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IUCN has received reports of significant prospecting for Copper, Gold and Uranium on the Zambian side of the Zambezi, including Uranium mining planned on the Kafue River. These activities are not within the property but are in areas that are adjacent to it. A letter signed by many international conservation organizations and local community leaders to the Zambian government in early 2009 outlining a range of the concerns, which include direct impacts on protected areas in Zambia, as well as indirect impacts on the Mana Pools World Heritage property. Although the mining efforts are currently understood to be at the “exploratory” stage, stakeholder reports from the invested mining companies and the rapid development of infrastructure in the exploratory sites suggest that full mining operations are imminent, and that some may be developed prior to issuing of production licences. It is reported that community leaders have publicly expressed concerns about the effects of possible contamination by uranium waste by-products which may already be occurring during the exploration stage.

It is also suggested that full Environmental Impact Assessments (EIAs) are not required until after completion of exploration stage activities. Published information indicates positive

results from exploration recorded interests in the

activities.

A range of national and international companies with

area

include

Zambezi

Resources

Ltd.,

Omega

Corporation,

Albidon

Mining, and African Energy Metals and Energy, Denison

Resources, Glencore International AG of Switzerland, Lithic Mining and Rio Tinto Zinc. Prospects under consideration are

noted which

to include forms the

mining activities that properties boundary.

could

be

directly

adjacent

to

tributaries

to

the

Zambezi,

Additional information is required to make a full assessment of the possible impacts and concerns in relation to the Outstanding Universal Value of the property. IUCN notes that the property is listed for aesthetic and biodiversity values. The mid-Zambezi Valley containing the property was considered one of the last areas that is not grossly modified by man. It thus provides a benchmark site for study of the riverine "sand-bank" environment and associated succession and adaptive change, whilst the annual congregation of animals in the riparian parkland along the broad Zambezi is one of Africa's outstanding wildlife spectacles. The area also is one of the most important refuges for black rhino in Africa as well as a number of other threatened species (elephant, leopard, wild dog, and Nile crocodile) and therefore meets criteria (x). IUCN further notes that one of the prospects is reported to be located inside the Lower Zambezi National Park and is reported to be a “world class open pit copper deposit”. Thus this prospect could directly impact on the area that was recommended by the Committee to be considered by Zambia as a potential transboundary extension of the existing property.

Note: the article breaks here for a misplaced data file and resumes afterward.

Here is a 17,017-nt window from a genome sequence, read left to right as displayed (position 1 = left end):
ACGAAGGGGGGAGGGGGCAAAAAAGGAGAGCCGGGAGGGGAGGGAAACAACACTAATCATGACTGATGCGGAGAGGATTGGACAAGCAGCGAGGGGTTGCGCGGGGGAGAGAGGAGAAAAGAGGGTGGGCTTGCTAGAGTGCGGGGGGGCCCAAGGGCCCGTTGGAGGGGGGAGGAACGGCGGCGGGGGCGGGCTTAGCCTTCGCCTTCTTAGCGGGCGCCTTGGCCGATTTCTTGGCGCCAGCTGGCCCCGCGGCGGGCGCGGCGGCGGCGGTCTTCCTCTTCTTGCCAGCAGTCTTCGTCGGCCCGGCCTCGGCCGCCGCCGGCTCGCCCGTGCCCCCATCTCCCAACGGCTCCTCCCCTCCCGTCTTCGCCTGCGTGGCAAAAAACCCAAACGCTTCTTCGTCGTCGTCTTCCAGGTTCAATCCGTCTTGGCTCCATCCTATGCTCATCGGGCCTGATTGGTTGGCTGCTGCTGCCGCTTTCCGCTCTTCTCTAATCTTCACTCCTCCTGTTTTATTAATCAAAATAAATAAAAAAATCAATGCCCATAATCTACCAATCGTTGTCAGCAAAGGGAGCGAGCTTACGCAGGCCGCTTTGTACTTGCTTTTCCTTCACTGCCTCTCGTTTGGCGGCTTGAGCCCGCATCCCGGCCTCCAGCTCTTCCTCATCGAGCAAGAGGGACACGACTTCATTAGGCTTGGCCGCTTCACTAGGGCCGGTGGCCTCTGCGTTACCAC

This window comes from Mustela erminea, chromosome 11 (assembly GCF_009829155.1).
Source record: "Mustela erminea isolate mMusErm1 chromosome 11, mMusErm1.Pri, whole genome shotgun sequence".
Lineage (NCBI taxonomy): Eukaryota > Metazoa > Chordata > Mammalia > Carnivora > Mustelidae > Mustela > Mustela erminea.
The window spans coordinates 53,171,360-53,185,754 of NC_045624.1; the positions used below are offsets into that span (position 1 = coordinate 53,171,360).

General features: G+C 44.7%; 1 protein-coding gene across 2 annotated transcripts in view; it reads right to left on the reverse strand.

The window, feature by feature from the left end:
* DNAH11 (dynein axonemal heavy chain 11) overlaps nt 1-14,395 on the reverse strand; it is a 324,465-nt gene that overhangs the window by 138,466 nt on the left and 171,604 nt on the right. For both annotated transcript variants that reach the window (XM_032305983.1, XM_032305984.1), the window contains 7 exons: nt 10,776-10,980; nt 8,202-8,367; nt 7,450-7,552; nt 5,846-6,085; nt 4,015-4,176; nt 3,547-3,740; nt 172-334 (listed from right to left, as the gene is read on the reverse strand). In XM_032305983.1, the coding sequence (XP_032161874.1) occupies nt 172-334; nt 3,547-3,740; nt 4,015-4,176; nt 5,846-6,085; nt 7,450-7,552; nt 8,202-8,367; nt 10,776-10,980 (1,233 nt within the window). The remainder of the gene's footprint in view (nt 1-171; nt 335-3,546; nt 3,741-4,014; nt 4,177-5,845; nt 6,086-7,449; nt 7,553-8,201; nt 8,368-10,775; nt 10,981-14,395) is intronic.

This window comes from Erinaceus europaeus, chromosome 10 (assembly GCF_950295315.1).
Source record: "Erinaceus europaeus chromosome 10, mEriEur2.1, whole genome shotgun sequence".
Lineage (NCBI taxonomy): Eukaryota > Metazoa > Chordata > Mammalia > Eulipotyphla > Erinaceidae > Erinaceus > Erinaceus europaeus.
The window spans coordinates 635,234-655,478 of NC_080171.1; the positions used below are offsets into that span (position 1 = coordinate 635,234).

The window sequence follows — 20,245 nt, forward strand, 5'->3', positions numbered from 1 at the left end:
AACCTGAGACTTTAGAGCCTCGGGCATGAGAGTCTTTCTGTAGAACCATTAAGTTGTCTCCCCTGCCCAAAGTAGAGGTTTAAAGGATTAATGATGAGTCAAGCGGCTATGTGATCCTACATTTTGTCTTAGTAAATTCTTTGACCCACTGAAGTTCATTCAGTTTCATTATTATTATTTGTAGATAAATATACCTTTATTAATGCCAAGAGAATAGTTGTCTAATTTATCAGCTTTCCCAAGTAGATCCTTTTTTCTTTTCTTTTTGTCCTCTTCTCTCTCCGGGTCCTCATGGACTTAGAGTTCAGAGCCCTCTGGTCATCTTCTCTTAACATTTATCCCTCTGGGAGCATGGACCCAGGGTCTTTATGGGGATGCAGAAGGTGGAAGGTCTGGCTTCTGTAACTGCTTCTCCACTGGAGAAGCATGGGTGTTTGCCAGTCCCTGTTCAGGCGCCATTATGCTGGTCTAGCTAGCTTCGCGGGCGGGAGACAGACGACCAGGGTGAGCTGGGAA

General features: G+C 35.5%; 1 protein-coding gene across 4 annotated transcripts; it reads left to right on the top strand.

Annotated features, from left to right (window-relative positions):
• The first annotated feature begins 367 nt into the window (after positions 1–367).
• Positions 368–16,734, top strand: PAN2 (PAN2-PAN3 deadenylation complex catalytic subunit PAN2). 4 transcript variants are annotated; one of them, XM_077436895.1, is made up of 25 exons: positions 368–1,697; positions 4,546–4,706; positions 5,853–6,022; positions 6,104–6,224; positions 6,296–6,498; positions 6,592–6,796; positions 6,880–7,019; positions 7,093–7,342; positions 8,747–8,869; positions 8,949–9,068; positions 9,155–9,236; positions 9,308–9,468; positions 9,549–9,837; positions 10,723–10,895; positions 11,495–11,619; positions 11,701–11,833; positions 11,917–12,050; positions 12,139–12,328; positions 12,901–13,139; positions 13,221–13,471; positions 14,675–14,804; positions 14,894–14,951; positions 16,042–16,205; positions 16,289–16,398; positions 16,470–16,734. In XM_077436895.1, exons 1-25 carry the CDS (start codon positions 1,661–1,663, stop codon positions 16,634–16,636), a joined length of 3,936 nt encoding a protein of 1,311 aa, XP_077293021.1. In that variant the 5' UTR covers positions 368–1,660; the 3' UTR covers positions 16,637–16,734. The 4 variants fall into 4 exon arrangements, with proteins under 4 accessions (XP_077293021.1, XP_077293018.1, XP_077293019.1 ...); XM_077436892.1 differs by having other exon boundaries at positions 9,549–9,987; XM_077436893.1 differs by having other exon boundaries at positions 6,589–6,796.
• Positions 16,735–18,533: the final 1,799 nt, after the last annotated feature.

b) Threats from hotel development The World Heritage Centre and IUCN received information on a possible substantial hotel development by Protea Hotels, which would have been located on the opposite bank of the Zambezi to the property. Significant concerns were expressed regarding the impacts of the development and the precedent it might also set for increased development pressures. In April 2010 it was reported that Protea Hotels has taken the decision to withdraw its application for development of a proposed hotel in the Lower Zambezi region. Having engaged in a comprehensive Environmental Impact Assessment (EIA) and taken cognizance of the concerns raised, they decided not to progress, taking the view that further clarity on the matter is needed. Whilst this threat may have receded, it indicates the additional importance of considering tourism plans within the property and the region that adjoins it.

The World Heritage Centre and IUCN note that the level of knowledge on the integrity, protection and management of the property is particularly low, with no report having been considered by the World Heritage Committee regarding the property since 1984. It would be beneficial to the property to have the opportunity to provide information to the World Heritage Committee on these matters, considering the scale of challenge that has been experienced by protected area services in the sub-region during recent years. The World Heritage Centre

State of conservation of World Heritage properties inscribed on the World Heritage List

WHC-10/34.COM/7B.Add, p. 11

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